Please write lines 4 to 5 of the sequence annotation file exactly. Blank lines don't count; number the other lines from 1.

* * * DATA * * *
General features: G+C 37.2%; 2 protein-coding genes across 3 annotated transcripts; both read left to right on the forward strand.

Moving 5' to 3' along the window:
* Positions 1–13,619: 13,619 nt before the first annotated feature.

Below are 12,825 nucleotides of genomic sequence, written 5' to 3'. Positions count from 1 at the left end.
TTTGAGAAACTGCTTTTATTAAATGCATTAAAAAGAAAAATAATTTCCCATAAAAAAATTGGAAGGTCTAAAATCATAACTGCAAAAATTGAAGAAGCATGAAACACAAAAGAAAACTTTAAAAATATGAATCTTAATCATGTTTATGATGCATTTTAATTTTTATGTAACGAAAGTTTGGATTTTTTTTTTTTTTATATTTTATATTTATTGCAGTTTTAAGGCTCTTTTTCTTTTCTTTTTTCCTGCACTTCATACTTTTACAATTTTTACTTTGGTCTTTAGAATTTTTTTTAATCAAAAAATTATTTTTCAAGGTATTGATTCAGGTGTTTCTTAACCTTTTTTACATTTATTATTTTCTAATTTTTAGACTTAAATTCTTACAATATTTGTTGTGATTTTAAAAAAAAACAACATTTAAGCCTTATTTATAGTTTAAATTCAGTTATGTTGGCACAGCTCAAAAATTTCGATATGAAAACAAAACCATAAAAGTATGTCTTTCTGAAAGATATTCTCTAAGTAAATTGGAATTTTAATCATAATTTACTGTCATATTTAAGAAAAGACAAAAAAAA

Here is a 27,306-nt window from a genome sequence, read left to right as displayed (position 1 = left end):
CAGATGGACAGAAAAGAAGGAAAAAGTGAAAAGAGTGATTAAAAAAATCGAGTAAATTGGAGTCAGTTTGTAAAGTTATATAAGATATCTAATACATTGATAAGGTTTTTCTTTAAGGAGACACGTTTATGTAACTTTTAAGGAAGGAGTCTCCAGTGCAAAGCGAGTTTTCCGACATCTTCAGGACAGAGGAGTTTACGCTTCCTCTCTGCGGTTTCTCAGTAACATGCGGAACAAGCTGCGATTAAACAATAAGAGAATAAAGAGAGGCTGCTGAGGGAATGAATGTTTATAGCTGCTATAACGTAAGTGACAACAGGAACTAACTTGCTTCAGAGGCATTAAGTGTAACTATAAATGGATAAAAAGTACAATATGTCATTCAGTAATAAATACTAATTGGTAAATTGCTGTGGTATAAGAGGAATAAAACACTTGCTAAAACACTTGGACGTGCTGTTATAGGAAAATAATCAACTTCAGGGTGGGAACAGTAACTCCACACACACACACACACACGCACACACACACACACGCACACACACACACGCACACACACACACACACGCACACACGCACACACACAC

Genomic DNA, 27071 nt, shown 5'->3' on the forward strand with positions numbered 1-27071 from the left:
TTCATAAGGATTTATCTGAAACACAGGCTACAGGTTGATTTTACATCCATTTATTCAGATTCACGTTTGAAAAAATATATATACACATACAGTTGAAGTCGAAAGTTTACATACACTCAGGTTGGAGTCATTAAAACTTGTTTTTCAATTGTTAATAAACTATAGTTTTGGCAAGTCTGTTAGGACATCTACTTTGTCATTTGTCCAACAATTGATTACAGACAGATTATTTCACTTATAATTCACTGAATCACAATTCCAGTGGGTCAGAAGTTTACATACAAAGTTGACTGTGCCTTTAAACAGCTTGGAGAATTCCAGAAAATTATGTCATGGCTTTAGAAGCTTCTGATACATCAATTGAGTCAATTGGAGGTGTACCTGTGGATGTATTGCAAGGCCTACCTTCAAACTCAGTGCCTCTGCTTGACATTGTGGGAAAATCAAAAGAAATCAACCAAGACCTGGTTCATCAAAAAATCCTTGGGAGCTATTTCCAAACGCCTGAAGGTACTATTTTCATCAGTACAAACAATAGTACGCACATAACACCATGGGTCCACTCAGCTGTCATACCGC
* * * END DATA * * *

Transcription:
Below are 12,825 nucleotides of genomic sequence, written 5' to 3'. Positions count from 1 at the left end.
TTTGAGAAACTGCTTTTATTAAATGCATTAAAAAGAAAAATAATTTCCCATAAAAAAATTGGAAGGTCTAAAATCATAACTGCAAAAATTGAAGAAGCATGAAACACAAAAGAAAACTTTAAAAATATGAATCTTAATCATGTTTATGATGCATTTTAATTTTTATGTAACGAAAGTTTGGATTTTTTTTTTTTTTATATTTTATATTTATTGCAGTTTTAAGGCTCTTTTTCTTTTCTTTTTTCCTGCACTTCATACTTTTACAATTTTTACTTTGGTCTTTAGAATTTTTTTTAATCAAAAAATTATTTTTCAAGGTATTGATTCAGGTGTTTCTTAACCTTTTTTACATTTATTATTTTCTAATTTTTAGACTTAAATTCTTACAATATTTGTTGTGATTTTAAAAAAAAACAACATTTAAGCCTTATTTATAGTTTAAATTCAGTTATGTTGGCACAGCTCAAAAATTTCGATATGAAAACAAAACCATAAAAGTATGTCTTTCTGAAAGATATTCTCTAAGTAAATTGGAATTTTAATCATAATTTACTGTCATATTTAAGAAAAGACAAAAAAAA